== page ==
Just as Amazon did last year when it introduced the new third-generation Kindle, it is renaming its existing models and putting them on sale. The “Kindle Keyboard” and ”Kindle Keyboard 3G” have been marked down $15 to $99/$139 for the wifi-only version and $139/$189 for the 3G version (prices are with/without “special offers”).
The wifi keyboard version is priced exactly the same as the new Touch wifi version, and the 3G keyboard version is only $10 less than the 3G Touch (or the same without ads). Given that you can order a $79 ad-supported Kindle right now, it’s hard to imagine this offer appealing to anyone save for die-hard physical keyboard admirers. On the other hand, it does give Amazon room to discount even further as the holiday season approaches.
Meanwhile, Amazon is playing coy about the 10” Fire device rumored to be in the offing for next year. Writes Tim Stevens for Engadget:
We just asked Amazon Kindle vice president (and thinking man) Russ Grandinetti when we might expect a larger successor. With a smile, Russ said "Stay tuned," and left it at that. If you’ll recall, RIM’s Ryan Biden told us at a past Engadget Show that there was "no reason" the 7-inch BlackBerry PlayBook couldn’t be shipped in a different size, and given recent rumors that both outfits were working with Quanta, it’s not too tough to read betwixt the lines.
Stevens also reports Amazon gave the same response about the Fire’s international release since its November launch is US-only.
Launching the 7” version now and the 10” version later is a pretty clever move on Amazon’s part. It manages to avoid a direct comparison to the larger, costlier iPad, and instead casts the Fire perhaps as more of an upgraded e-reader. They’re not trying to compete on the full-sized tablet market…yet.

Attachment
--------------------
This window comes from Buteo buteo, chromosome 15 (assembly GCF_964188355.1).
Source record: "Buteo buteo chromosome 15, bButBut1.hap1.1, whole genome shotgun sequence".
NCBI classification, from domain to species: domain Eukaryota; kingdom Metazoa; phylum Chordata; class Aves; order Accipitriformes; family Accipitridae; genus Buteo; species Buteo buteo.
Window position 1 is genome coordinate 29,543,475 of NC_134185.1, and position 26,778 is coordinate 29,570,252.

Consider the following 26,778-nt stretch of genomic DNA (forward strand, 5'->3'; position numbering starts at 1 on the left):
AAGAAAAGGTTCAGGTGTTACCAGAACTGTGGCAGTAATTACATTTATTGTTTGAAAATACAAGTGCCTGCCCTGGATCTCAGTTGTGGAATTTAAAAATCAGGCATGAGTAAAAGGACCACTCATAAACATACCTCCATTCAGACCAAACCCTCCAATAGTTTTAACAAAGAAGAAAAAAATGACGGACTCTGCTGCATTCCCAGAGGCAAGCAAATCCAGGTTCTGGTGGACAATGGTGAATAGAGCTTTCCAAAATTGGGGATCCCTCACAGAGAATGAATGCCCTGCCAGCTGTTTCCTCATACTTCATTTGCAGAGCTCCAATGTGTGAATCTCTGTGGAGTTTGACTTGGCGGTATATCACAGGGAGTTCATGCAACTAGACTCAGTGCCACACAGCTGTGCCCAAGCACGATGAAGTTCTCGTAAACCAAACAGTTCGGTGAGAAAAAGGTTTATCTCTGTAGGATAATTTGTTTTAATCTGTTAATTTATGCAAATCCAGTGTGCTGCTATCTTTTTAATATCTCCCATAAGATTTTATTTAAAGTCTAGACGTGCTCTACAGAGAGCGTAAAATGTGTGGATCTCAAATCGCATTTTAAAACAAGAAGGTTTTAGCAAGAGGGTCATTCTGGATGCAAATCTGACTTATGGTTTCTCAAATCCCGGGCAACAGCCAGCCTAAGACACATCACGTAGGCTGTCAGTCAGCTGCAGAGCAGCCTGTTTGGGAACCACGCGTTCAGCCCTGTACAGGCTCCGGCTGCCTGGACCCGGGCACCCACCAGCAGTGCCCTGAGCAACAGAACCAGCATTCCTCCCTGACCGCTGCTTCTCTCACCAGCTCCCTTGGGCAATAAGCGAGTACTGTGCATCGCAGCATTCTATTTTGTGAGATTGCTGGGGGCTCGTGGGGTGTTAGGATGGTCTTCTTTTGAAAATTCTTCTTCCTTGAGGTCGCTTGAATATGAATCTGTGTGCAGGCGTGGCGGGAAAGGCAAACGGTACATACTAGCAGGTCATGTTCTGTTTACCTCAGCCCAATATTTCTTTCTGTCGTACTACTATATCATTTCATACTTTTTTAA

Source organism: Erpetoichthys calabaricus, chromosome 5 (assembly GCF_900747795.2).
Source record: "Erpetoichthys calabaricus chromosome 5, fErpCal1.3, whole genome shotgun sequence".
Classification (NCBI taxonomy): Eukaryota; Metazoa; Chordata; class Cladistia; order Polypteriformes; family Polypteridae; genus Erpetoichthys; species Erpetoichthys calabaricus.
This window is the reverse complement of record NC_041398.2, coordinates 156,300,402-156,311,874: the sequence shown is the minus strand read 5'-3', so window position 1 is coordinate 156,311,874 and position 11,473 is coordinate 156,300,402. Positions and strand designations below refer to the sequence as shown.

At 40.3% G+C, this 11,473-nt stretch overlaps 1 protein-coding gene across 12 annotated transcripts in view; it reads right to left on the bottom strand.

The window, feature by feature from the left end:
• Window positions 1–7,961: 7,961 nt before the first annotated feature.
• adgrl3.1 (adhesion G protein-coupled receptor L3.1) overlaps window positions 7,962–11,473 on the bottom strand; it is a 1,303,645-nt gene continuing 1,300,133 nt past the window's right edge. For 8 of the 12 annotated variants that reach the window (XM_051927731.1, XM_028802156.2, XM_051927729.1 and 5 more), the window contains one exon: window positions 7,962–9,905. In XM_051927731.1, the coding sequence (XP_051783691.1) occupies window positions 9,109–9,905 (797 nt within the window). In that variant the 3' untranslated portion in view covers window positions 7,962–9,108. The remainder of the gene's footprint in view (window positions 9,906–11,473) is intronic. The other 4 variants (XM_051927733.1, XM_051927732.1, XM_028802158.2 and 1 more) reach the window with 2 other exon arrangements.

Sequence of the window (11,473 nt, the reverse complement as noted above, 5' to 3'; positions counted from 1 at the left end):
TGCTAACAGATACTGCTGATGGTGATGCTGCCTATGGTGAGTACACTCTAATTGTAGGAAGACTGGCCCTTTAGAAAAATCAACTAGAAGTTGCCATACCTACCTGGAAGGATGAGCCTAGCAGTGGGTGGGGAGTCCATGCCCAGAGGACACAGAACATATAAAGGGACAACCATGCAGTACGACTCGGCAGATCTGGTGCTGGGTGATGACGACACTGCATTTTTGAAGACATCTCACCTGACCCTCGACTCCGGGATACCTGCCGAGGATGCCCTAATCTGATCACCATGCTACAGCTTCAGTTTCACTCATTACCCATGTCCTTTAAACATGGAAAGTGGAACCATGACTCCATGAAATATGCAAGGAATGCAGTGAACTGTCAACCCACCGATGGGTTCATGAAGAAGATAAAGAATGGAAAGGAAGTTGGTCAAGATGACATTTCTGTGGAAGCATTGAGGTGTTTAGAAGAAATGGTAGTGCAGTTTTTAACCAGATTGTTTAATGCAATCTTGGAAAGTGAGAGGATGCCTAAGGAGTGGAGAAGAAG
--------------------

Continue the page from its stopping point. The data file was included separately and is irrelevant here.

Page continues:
And even when the 10” one comes out, they’ll probably call it the “Fire DX” and cast it as an improvement over the Kindle DX rather than an iPad competitor. It’s a truism of the market that “you can’t beat Apple at tablets,” so they’re trying to come in under the radar as a “color e-reader” instead. (It reminds me of the approach taken in the novel Cyberbooks by Ben Bova, in which the protagonist marketed his e-reader as an electronic toy after the publishing industry showed no interest in marketing it as an electronic book.)
Indeed, if it does compete directly against any Apple product, it is most likely the iPod Touch. When you consider that for $30 less than the price of the lowest-end iPod Touch you can get a wifi-capable color multimedia device with the same 8GB memory but four times the screen real estate…heck, it’s starting to tempt me. (Though the Fire does only have half the pixel density of the current “retina display” iPod Touch, so about the same overall screen resolution despite the bigger size.)
It may not really be fair to consider the Fire an “Android Tablet”, however. Its ecosystem is going to be as closed in its own way as Apple’s is: no access to any app store except Amazon’s own and a complete reskinning to remove most traces of the Android underpinnings mean that it can’t really be directly compared to most other Android devices.